I'm also a little puzzled by the food. They offer pizza and French fries as part of the buffet. Who goes to a Chinese restaurant and eats pizza? Maybe Chinese people? Besides, the pizza isn't very good. It's probably as good as Chinese food would be at Pizza Hut.
I'd guess that, if I went to China I wouldn't be served the same stuff that the Chinese restaurants serve here. I think it's gooped-up with sweet sauces and spices to make it palatable for us Americans.
I wonder too, why the shape of the chicken dishes always looks different. The chicken for the sweet and sour chicken is long and narrow, while the General's chicken is kind of round and lumpy and the chicken and broccoli chicken is flat. Is it all chicken?
The place I went to was charging dinner prices all day, and made the announcement as I walked in. They also wished me a "Merry Christmas," which I found odd. Charging dinner prices all day struck me as taking advantage of the limited choices available, as though I had options. What was I going to do, walk out? I got even by over-eating. That'll teach them! What should I have said? "I refuse to pay $12 for a meal that should cost $9." They know it's not going to happen, since my other Christmas dining choices included Dunkin' Donuts and Wawa.
Neither of those places has very good Wonton soup.

Thursday, December 24, 2009

It's almost over.

Charlie Brown: [Charlie Brown and Linus stop at a wall on their trip to the pond for ice skating]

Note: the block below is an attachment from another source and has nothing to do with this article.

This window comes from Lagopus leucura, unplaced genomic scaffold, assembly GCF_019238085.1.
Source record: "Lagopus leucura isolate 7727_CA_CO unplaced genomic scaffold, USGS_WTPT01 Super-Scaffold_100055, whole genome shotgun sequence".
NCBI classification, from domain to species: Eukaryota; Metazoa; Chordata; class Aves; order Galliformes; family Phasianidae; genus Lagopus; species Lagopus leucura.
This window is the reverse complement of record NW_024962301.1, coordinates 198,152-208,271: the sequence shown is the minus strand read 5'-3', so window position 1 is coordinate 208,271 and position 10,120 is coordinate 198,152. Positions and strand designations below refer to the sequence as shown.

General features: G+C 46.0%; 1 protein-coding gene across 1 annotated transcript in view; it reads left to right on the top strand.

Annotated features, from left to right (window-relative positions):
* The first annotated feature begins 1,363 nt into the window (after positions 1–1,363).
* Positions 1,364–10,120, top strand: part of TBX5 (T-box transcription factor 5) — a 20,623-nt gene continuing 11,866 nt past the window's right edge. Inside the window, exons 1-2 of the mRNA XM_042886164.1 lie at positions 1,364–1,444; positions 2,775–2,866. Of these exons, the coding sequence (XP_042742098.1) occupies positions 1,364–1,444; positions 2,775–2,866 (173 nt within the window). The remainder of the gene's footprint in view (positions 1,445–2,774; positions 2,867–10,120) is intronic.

I think there must be something wrong with me, Linus.
Christmas is coming, but I'm not happy. I don't feel the way I'm supposed to feel.
How are we supposed to feel? I had the TV news on tonight. On Christmas Eve, it's always the same 3 stories:
1) Christmas Eve mass at the Basilica of Saints Peter and Paul,
2) NORAD supposedly following "Jolly Ole' Saint Nick" on his trek around the world and,
3) Last-minute holiday shoppers being kicked out of local malls because it's 6 o'clock and they should have thought about this stuff a month ago.
The same old, same old. The other underlying theme of the local news is that "Christians everywhere are celebrating Christmas" as though Christians are the only people decorating trees and exchanging gifts on Friday. That's a load of crap. Mostly because to the media, the group of "Christians" represents anyone who doesn't fall into the Jew, Muslim or "other" category on the form they fill out somewhere. But to those of us with brains, "Christians" celebrate the Pagan holiday of Christmas because of either religious or societal peer pressure. They feel the need to give something in order to either get something or not feel guilty about getting something. It's the world's biggest pyramid scheme. And you know that heathens around the country will be tearing open gifts on Friday morning regardless of their religious upbringing.
Every year it's the same thing, and I imagine news directors at TV stations around the country penciling-in the standard reporter-based crap:
REPORTER: I'm standing outside [name the] mall and I've been talking to shoppers all day asking them why they've braved the crowds to do their last-minute shopping.
SHOPPER: I just have a few things to pick up, so I set the alarm clock for 4:00am and got out early today. Now, I'm done.